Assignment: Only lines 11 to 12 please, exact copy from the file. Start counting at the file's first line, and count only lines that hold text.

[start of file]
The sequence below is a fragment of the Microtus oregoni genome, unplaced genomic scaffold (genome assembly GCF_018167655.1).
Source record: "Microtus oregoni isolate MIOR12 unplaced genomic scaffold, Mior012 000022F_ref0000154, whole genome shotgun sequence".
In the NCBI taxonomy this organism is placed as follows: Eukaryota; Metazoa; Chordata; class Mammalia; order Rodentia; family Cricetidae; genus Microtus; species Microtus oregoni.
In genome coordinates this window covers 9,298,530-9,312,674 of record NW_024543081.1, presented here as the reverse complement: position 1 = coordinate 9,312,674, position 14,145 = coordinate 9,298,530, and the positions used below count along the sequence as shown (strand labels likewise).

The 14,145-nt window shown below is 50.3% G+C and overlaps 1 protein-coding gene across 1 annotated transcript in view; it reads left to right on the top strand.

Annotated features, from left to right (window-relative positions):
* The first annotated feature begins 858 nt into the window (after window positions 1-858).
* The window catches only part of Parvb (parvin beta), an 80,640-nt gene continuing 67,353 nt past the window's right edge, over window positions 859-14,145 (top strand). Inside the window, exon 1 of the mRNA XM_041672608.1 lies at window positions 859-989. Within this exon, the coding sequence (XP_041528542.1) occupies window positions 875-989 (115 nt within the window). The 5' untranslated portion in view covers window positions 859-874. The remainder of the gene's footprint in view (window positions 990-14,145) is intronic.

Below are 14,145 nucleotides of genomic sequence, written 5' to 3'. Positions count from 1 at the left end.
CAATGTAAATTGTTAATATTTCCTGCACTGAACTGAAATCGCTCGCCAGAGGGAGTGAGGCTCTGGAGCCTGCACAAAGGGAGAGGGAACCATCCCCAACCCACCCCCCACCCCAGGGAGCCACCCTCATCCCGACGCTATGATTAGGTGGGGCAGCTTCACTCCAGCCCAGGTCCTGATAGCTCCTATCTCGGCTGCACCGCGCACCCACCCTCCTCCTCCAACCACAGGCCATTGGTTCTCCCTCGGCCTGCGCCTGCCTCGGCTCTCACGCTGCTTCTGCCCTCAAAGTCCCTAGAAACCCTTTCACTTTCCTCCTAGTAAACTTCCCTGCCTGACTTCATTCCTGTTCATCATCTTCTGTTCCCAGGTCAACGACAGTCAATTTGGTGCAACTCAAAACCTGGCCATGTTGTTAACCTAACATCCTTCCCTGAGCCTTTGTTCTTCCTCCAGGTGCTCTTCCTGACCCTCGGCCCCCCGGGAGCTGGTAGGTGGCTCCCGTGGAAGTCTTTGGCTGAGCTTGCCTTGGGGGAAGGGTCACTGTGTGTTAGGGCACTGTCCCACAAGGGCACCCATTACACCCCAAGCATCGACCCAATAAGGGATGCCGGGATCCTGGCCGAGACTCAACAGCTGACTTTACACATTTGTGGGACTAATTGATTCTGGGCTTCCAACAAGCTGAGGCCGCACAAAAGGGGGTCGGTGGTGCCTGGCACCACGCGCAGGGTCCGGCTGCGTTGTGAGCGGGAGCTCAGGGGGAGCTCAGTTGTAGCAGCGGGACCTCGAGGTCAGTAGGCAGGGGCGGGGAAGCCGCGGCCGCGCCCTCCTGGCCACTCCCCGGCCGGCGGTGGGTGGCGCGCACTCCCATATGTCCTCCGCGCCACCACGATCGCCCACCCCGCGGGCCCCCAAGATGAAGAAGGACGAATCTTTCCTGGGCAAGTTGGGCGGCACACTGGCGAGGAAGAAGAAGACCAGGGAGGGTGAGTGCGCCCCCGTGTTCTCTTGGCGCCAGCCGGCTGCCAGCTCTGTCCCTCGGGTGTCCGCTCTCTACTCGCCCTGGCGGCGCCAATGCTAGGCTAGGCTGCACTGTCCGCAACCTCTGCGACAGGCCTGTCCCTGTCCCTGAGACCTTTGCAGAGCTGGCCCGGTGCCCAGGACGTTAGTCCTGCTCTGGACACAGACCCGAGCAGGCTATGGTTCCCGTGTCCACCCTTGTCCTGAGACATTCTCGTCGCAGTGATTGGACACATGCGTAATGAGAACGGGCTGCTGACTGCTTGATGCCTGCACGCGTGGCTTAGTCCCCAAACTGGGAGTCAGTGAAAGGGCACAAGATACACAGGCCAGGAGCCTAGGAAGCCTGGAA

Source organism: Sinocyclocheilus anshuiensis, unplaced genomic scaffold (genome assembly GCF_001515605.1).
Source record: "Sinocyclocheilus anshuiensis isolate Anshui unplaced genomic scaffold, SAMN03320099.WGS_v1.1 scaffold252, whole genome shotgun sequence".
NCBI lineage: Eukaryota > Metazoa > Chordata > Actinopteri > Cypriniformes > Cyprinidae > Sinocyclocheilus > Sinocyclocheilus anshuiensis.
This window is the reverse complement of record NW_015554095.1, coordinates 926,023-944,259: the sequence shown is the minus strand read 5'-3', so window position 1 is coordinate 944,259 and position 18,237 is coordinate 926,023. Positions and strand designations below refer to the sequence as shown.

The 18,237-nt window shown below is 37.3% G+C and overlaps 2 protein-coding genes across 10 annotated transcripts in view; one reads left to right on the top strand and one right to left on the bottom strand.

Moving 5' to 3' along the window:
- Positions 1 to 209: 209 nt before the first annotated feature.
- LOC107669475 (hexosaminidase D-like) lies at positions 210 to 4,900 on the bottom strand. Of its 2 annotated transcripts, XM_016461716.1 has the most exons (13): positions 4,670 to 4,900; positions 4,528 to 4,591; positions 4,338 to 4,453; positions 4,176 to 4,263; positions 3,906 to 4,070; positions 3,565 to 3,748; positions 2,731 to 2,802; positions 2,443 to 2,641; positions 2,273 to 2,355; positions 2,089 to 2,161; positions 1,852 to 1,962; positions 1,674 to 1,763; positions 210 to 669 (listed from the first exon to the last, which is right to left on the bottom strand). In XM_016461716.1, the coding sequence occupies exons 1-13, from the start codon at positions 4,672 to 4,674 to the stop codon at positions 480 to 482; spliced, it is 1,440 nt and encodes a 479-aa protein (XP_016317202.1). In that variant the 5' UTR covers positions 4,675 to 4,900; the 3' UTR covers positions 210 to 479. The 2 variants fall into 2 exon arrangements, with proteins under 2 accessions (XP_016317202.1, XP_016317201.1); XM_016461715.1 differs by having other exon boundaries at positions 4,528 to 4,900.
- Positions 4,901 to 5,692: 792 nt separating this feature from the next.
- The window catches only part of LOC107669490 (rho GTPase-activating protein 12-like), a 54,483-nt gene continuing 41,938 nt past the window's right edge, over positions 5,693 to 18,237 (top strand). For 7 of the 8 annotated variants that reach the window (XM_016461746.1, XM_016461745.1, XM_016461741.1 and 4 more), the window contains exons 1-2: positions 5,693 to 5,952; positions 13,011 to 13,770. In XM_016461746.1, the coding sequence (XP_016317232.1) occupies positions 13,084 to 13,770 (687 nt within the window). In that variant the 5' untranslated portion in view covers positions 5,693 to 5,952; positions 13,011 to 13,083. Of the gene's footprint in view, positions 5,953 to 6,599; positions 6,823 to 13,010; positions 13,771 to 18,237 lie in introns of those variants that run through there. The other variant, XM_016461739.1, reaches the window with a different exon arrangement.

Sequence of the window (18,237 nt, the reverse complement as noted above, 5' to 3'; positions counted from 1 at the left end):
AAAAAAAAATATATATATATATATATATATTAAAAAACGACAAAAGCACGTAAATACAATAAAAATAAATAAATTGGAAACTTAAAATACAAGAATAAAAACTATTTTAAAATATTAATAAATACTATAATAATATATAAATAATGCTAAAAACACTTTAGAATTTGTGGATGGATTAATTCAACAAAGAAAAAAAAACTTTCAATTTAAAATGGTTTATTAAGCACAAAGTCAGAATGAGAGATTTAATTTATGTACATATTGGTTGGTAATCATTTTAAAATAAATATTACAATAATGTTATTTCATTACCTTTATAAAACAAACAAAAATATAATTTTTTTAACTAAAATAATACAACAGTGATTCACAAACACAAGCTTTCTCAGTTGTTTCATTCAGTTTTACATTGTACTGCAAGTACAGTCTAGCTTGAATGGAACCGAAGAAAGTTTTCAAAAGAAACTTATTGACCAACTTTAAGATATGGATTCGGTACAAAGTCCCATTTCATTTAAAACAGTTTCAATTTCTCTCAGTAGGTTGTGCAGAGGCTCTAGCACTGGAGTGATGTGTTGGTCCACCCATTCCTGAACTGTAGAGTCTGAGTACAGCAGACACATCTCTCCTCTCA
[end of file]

Source organism: Sinocyclocheilus anshuiensis, unplaced genomic scaffold (genome assembly GCF_001515605.1).
Source record: "Sinocyclocheilus anshuiensis isolate Anshui unplaced genomic scaffold, SAMN03320099.WGS_v1.1 scaffold252, whole genome shotgun sequence".